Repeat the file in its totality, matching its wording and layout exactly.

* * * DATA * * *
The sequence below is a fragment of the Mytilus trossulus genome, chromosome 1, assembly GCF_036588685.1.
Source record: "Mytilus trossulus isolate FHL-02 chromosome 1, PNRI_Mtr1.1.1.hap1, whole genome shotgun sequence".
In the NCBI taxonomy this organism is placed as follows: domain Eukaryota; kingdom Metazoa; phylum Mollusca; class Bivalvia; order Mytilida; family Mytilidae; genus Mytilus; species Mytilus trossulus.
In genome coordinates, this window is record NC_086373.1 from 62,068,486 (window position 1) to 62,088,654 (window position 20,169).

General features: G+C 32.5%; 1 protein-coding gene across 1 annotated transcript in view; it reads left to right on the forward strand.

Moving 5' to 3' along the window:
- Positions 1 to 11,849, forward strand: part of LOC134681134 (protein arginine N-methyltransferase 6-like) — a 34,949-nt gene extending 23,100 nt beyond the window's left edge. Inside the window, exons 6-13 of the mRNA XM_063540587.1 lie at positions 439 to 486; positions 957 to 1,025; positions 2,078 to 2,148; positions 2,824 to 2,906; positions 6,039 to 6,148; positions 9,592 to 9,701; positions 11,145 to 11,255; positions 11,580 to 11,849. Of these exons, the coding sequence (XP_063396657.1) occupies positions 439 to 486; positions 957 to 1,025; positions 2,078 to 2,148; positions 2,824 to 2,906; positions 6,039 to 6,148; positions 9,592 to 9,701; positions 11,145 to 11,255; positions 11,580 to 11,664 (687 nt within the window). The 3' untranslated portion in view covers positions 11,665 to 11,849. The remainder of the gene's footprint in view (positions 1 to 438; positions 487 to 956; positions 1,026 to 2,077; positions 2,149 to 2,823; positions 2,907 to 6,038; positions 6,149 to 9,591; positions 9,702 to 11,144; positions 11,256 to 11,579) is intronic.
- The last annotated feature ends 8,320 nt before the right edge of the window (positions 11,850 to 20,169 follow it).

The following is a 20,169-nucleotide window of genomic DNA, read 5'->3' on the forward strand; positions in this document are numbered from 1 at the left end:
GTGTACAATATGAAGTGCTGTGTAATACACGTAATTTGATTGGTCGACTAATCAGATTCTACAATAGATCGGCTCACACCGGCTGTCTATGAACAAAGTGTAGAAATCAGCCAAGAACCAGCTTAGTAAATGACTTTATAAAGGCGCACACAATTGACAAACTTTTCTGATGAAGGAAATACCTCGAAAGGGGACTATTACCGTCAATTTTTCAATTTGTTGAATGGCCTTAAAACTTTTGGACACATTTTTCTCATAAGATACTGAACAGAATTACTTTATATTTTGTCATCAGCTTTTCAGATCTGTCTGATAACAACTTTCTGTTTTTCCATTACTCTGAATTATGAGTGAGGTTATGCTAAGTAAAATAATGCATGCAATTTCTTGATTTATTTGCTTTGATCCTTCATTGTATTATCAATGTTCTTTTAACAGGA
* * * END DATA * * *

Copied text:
The sequence below is a fragment of the Mytilus trossulus genome, chromosome 1, assembly GCF_036588685.1.
Source record: "Mytilus trossulus isolate FHL-02 chromosome 1, PNRI_Mtr1.1.1.hap1, whole genome shotgun sequence".
In the NCBI taxonomy this organism is placed as follows: domain Eukaryota; kingdom Metazoa; phylum Mollusca; class Bivalvia; order Mytilida; family Mytilidae; genus Mytilus; species Mytilus trossulus.
In genome coordinates, this window is record NC_086373.1 from 62,068,486 (window position 1) to 62,088,654 (window position 20,169).

General features: G+C 32.5%; 1 protein-coding gene across 1 annotated transcript in view; it reads left to right on the forward strand.

Moving 5' to 3' along the window:
- Positions 1 to 11,849, forward strand: part of LOC134681134 (protein arginine N-methyltransferase 6-like) — a 34,949-nt gene extending 23,100 nt beyond the window's left edge. Inside the window, exons 6-13 of the mRNA XM_063540587.1 lie at positions 439 to 486; positions 957 to 1,025; positions 2,078 to 2,148; positions 2,824 to 2,906; positions 6,039 to 6,148; positions 9,592 to 9,701; positions 11,145 to 11,255; positions 11,580 to 11,849. Of these exons, the coding sequence (XP_063396657.1) occupies positions 439 to 486; positions 957 to 1,025; positions 2,078 to 2,148; positions 2,824 to 2,906; positions 6,039 to 6,148; positions 9,592 to 9,701; positions 11,145 to 11,255; positions 11,580 to 11,664 (687 nt within the window). The 3' untranslated portion in view covers positions 11,665 to 11,849. The remainder of the gene's footprint in view (positions 1 to 438; positions 487 to 956; positions 1,026 to 2,077; positions 2,149 to 2,823; positions 2,907 to 6,038; positions 6,149 to 9,591; positions 9,702 to 11,144; positions 11,256 to 11,579) is intronic.
- The last annotated feature ends 8,320 nt before the right edge of the window (positions 11,850 to 20,169 follow it).

The following is a 20,169-nucleotide window of genomic DNA, read 5'->3' on the forward strand; positions in this document are numbered from 1 at the left end:
GTGTACAATATGAAGTGCTGTGTAATACACGTAATTTGATTGGTCGACTAATCAGATTCTACAATAGATCGGCTCACACCGGCTGTCTATGAACAAAGTGTAGAAATCAGCCAAGAACCAGCTTAGTAAATGACTTTATAAAGGCGCACACAATTGACAAACTTTTCTGATGAAGGAAATACCTCGAAAGGGGACTATTACCGTCAATTTTTCAATTTGTTGAATGGCCTTAAAACTTTTGGACACATTTTTCTCATAAGATACTGAACAGAATTACTTTATATTTTGTCATCAGCTTTTCAGATCTGTCTGATAACAACTTTCTGTTTTTCCATTACTCTGAATTATGAGTGAGGTTATGCTAAGTAAAATAATGCATGCAATTTCTTGATTTATTTGCTTTGATCCTTCATTGTATTATCAATGTTCTTTTAACAGGA